The arts have been used throughout time as a way to entertain, to teach and to convey messages that are important to the artist. At times, it’s forgotten the arts can do something quite magical as, well, heal and comfort those in need.
A prime example of the healing power of the arts comes from violinist Anthony Hyatt, who will be playing the Fair Folk Fiddler for Imagination Stage’s production of “Rumpelstiltskin,” running through March 16 in Bethesda.
Hyatt offers his services through the organization Moving Beauty, where he is the founder. Hyatt plays violin for pediatric and cancer patients at MedStar Georgetown University Hospital and is co-director for the nonprofit Arts for the Aging program Quicksilver, a senior citizens improv dance company. A master trainer for the National Center for Creative Aging, Hyatt also is an instructor of a Dance for Parkinson’s class.
For “Rumpelstiltskin,” Hyatt has double duty, as he has written the music he’ll play on stage during the show.
“Originally, we had thought I would have a spoken part, but I was actually somewhat relieved when [director Janet Stanford] decided to let my voice be the violin,” Hyatt said. “That allowed me, while we were rehearsing the play, to concentrate on the music because I was working in real time improvising and trying to write down my ideas and drawing on the various sources of music for the show.”
The seed for Hyatt to perform at Imagination Stage was planted years ago by his friend Kate Bryer, who serves as associate artistic director for the theater. The two were neighbors in the Bannockburn neighborhood in Bethesda.
Every year, Bannockburn has a Halloween parade where Hyatt dresses up and plays the fiddle.
“She thought that it would be wonderful to have my music in a show at Imagination Stage and she talked with Janet about this idea,” Hyatt said. “It took a long time before they were able to come to a show in which it fit. ‘Rumpelstiltskin’ is the one that did.”
For 15 years, Hyatt has worked with Arts for the Aging. After being invited by friend Nancy Havlik to join her, Hyatt became co-director for Quicksilver. Originally, Hyatt was coming on board as a musician, but the group quickly evolved to the point where Hyatt would co-direct with Havlik and the two would do performances and workshops at senior care facilities.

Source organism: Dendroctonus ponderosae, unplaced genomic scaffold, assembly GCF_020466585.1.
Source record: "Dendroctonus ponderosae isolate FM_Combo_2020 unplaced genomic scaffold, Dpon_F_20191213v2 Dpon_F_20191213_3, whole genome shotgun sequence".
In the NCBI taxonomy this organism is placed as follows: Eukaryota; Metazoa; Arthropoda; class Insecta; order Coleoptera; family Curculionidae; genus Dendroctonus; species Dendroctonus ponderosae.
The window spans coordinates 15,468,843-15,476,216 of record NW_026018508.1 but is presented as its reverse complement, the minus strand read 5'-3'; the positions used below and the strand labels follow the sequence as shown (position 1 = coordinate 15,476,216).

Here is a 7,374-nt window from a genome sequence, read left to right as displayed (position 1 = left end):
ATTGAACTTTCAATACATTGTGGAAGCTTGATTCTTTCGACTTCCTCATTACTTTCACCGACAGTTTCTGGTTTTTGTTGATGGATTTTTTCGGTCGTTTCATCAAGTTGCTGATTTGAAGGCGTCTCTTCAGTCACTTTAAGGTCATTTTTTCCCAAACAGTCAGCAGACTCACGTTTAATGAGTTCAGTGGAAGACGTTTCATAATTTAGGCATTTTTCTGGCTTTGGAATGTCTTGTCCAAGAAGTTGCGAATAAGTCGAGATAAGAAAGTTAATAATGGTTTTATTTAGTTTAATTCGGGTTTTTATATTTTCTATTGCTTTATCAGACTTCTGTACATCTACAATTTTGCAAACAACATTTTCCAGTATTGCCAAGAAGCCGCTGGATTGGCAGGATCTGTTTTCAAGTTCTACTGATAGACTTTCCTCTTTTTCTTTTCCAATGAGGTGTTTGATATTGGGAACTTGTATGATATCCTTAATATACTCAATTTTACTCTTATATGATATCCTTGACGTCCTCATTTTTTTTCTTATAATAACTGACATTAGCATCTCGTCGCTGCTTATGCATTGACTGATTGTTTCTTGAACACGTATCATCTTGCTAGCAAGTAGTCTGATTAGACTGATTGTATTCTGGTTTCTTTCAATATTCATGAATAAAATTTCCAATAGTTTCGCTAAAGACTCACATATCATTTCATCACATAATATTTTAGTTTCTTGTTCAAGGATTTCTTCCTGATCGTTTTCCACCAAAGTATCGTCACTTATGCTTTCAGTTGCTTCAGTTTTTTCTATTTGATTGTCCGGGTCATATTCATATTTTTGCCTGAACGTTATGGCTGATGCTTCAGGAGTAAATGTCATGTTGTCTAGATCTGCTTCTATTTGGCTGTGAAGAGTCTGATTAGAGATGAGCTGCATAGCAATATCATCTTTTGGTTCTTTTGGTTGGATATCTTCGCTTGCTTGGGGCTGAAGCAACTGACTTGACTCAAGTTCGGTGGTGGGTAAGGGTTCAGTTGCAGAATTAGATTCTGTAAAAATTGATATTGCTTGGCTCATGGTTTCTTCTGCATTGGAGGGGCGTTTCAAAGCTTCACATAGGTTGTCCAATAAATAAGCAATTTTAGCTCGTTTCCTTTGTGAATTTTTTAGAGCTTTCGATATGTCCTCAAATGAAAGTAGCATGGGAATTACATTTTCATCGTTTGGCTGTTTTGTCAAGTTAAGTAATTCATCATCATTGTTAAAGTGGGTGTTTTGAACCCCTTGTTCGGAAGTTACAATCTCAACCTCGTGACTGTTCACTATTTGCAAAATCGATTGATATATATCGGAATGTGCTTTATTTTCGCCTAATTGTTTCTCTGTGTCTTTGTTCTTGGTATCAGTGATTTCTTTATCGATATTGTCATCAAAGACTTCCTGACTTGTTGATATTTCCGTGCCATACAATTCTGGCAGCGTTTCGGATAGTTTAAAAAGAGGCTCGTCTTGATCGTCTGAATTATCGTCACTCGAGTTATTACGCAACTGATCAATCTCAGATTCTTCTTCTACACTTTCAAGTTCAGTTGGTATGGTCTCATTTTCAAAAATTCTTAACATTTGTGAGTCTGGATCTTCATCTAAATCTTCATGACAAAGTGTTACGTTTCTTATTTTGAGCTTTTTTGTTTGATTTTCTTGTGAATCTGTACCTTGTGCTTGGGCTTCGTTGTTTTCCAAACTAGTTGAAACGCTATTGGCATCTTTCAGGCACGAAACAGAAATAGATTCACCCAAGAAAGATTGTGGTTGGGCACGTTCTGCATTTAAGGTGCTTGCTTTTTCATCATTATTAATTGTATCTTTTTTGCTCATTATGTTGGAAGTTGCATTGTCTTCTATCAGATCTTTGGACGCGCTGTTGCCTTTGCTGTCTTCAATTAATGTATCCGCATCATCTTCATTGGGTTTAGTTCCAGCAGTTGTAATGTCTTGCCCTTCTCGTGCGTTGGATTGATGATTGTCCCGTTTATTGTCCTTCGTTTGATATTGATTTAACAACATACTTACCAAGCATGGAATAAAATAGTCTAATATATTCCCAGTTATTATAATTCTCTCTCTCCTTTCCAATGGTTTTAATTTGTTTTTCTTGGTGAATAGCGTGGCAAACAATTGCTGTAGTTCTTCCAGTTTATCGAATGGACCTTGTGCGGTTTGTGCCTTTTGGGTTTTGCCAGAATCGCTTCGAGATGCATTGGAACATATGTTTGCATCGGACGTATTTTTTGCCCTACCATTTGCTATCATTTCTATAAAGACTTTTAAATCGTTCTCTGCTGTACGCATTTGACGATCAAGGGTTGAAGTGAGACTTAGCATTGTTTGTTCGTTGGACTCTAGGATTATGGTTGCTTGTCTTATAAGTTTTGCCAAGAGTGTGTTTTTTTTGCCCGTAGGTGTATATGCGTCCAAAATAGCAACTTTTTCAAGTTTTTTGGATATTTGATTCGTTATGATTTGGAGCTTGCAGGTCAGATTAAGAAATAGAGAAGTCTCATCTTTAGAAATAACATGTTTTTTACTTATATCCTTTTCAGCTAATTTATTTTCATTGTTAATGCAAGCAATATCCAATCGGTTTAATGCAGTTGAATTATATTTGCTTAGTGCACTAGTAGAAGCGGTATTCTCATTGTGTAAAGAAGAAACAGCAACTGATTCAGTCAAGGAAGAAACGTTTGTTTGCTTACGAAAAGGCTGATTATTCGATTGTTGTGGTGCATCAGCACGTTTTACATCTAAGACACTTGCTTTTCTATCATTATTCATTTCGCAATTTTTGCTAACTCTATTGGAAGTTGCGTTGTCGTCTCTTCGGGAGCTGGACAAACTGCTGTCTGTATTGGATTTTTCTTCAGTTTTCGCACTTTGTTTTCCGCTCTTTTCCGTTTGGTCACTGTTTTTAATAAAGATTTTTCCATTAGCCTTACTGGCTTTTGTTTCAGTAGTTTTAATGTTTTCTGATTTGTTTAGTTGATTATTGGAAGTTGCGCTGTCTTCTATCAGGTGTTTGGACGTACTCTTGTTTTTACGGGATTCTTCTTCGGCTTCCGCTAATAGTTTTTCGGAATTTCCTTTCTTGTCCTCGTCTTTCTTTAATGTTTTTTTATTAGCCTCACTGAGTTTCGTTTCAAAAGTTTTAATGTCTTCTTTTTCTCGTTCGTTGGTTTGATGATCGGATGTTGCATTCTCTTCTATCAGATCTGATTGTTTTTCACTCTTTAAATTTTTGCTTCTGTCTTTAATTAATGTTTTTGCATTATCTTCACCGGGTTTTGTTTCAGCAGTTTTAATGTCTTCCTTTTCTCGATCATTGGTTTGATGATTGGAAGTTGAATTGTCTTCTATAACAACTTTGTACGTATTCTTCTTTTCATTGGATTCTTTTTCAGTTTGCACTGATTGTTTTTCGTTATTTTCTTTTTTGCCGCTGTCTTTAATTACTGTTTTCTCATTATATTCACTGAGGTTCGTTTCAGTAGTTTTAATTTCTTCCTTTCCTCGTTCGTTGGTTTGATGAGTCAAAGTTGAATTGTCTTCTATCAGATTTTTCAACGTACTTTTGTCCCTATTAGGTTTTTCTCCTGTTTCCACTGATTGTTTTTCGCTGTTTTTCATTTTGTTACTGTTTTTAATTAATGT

Eventually, Arts for the Aging asked Hyatt to become a solo artist for them.
“So I got involved doing this work initially as a volunteer and then being paid for something that I loved doing,” Hyatt said. “It grew as my life progressed and I wanted to learn more.”
Hyatt took a course – artists and hospital training – at Montgomery College. According to Hyatt, Judy Rollins, a registered nurse with a Ph.D. who taught the class, does a lot of work with arts and healthcare with the MedStar Georgetown University Hospital, including a pediatric program called Studio G.
“She invited me to join that program as one of their artists,” Hyatt said. “I started going in to the pediatric units and doing music for the patients and their families.”
Over time, Hyatt became more involved, working with the hospital’s Lombardi Cancer Center where he would visit and perform for the patients, families and the staff.
Hyatt’s work with older patients grew, as well. He became a master trainer for the National Center for Creative Aging.
“Basically, I found this strange little niche that I could never have written a script for the way my career developed,” Hyatt said. “… I guess the best way to say it is I took a leap of faith. I quit the job that was paying my bills and kept the one that was my heart.
“I never look back. I keep on doing it and the universe keeps giving me opportunities to do wonderful things.”